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Cholesterol, total; high-density lipoprotein (HDL); non-HDL cholesterol (calculated as total cholesterol minus HDL); LDL cholesterol (calculated); triglycerides
Assessment of cardiovascular health and risk stratification in pediatric, adolescent, and young adult populations
Patients with obstructive liver disease may develop lipoprotein abnormalities.
Atherosclerosis begins in youth, and this process, from its earliest phases, is related to the presence and intensity of the known cardiovascular risk factors. Clinical events such as myocardial infarction, stroke, peripheral arterial disease, and ruptured aortic aneurysm are the culmination of the lifelong vascular process of atherosclerosis. The most important evidence relating risk in youth to clinical CVD is the observed association of risk factors for atherosclerosis to clinically manifest cardiovascular conditions. Genetic disorders related to high cholesterol are the biological model for risk-factor impact on the atherosclerotic process. Combined evidence from autopsy studies, vascular studies, and cohort studies strongly indicates that abnormal lipid levels in childhood are associated with increased evidence of atherosclerosis. The evidence review supports the concept that early identification and control of dyslipidemia throughout youth and into adulthood will substantially reduce clinical CVD risk beginning in young adult life. Significant evidence exists to indicate that using family history of premature CVD or cholesterol disorders as the primary factor in determining lipid screening for children misses ~30% to 60% of children with dyslipidemias, and accurate and reliable measures of family history are not available. In the absence of a clinical or historic marker, identification of children with lipid disorders that predispose them to accelerated atherosclerosis requires universal lipid assessment. Non-HDL cholesterol level has been identified as a significant predictor of the presence of atherosclerosis, as powerful as any other lipoprotein cholesterol measure in children and adolescents. For both children and adults, non-HDL cholesterol level seems to be more predictive of persistent dyslipidemia and, therefore, atherosclerosis and future events than TC, LDL cholesterol, or HDL cholesterol levels alone. A major advantage of non-HDL cholesterol is that it can be accurately calculated in a nonfasting state and is, therefore, practical to obtain in clinical practice.1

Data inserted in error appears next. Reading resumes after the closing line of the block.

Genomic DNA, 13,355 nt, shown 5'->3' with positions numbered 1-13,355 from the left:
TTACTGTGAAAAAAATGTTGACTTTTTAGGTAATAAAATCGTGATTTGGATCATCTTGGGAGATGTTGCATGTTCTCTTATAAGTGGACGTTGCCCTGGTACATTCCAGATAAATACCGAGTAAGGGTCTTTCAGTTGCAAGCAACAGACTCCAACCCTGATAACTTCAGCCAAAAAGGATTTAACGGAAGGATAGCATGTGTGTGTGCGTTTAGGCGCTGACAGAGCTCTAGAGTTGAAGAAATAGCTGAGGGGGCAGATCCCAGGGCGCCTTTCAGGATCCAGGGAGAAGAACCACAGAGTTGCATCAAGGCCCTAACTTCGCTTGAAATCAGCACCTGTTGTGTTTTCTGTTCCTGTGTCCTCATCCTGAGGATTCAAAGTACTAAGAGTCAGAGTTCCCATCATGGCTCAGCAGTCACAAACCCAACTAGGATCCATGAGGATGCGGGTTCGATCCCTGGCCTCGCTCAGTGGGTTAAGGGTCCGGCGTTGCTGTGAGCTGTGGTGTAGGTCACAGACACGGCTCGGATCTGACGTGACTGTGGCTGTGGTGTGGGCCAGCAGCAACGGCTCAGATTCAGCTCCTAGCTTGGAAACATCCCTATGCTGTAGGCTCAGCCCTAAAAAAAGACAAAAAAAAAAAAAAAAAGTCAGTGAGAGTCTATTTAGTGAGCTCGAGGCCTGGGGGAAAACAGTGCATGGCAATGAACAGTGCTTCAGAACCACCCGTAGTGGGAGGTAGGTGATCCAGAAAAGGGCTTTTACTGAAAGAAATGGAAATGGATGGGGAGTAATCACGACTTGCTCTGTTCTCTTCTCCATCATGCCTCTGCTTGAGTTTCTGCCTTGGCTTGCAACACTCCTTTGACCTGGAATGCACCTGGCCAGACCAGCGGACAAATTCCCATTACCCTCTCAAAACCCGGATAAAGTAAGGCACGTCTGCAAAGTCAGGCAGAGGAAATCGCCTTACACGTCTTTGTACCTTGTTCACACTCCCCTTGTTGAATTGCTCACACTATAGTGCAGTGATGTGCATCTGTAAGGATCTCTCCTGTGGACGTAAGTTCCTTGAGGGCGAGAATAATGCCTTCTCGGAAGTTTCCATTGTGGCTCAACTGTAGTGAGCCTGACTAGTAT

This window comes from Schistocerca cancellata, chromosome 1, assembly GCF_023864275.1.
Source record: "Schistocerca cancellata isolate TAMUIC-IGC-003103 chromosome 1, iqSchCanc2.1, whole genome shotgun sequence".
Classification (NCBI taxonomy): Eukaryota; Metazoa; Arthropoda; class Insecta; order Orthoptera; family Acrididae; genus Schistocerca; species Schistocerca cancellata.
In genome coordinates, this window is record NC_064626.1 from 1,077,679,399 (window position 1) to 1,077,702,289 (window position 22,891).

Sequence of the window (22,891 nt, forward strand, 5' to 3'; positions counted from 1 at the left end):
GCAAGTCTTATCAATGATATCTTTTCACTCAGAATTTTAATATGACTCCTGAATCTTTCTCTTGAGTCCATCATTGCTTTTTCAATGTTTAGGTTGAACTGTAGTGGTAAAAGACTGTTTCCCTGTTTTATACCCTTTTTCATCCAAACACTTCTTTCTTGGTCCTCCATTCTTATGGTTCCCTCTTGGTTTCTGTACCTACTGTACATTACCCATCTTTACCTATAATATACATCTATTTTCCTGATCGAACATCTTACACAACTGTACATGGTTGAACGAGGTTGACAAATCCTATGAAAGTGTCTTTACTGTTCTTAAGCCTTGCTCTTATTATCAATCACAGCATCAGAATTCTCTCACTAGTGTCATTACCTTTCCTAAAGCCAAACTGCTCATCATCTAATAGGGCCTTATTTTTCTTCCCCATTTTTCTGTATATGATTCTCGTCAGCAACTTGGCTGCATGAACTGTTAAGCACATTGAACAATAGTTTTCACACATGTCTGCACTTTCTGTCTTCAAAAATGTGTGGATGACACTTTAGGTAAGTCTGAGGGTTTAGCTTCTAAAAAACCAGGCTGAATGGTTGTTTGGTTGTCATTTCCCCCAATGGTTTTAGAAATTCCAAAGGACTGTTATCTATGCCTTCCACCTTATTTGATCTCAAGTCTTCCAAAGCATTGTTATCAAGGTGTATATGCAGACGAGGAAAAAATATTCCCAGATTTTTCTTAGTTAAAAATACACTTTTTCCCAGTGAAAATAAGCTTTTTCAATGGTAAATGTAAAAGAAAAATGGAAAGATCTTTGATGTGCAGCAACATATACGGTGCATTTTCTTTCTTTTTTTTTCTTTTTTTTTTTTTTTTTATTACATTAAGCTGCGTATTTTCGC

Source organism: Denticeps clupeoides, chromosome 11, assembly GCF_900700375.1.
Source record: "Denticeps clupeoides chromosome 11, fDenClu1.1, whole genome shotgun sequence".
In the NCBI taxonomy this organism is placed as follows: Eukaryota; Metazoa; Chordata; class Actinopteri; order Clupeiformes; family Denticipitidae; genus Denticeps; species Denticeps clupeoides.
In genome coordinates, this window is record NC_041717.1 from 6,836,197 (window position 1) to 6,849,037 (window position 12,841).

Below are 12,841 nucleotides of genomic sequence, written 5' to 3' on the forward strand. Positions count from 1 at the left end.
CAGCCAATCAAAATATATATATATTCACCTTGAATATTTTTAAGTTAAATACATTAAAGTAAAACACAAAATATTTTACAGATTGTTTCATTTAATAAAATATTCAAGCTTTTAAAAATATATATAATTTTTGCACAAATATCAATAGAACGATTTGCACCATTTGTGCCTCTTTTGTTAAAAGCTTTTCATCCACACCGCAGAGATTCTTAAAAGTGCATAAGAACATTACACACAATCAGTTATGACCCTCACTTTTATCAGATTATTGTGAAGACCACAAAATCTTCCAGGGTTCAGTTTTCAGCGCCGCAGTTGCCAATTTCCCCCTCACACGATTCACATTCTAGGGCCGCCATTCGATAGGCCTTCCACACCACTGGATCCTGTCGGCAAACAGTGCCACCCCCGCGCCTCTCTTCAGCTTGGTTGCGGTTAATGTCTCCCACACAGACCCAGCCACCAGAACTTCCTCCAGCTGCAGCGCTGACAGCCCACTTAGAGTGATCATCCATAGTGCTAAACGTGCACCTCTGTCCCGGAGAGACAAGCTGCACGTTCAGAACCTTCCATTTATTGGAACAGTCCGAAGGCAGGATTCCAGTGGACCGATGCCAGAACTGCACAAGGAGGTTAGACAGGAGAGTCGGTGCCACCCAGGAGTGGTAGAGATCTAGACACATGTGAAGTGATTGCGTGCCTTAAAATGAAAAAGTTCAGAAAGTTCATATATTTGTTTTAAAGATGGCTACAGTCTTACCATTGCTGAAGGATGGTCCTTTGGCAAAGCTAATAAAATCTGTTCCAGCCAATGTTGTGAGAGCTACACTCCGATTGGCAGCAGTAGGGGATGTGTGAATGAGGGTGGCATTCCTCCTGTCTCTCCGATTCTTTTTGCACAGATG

Serum (preferred) or plasma
Gel-barrier tube, green-top (heparin) tube, or lavender-top (EDTA) tube
Patient should be on a stable diet, ideally for two or three weeks prior to collection of blood, and should fast for 12 to 14 hours before collection of the specimen.
Separate serum or plasma or from cells within 45 minutes of collection.
Maintain specimen at room temperature. Stable at room temperature, refrigerated or frozen for seven days.
Causes for Rejection
State patient's age and sex on the test request form.
|Order Code||Order Code Name||Order Loinc||Result Code||Result Code Name||UofM||Result LOINC|
|373632||Pediatric Lipid Panel, Fasting||001065||Cholesterol, Total||mg/dL||2093-3|
|373632||Pediatric Lipid Panel, Fasting||001172||Triglycerides||mg/dL||2571-8|
|373632||Pediatric Lipid Panel, Fasting||011817||HDL Cholesterol||mg/dL||2085-9|
|373632||Pediatric Lipid Panel, Fasting||012054||LDL Cholesterol Calc||mg/dL||13457-7|
|373632||Pediatric Lipid Panel, Fasting||011976||Non-HDL Cholesterol||mg/dL||43396-1|
|373632||Pediatric Lipid Panel, Fasting||011824||Comment:||77202-0|
|373632||Pediatric Lipid Panel, Fasting||012028||Comment||77202-0|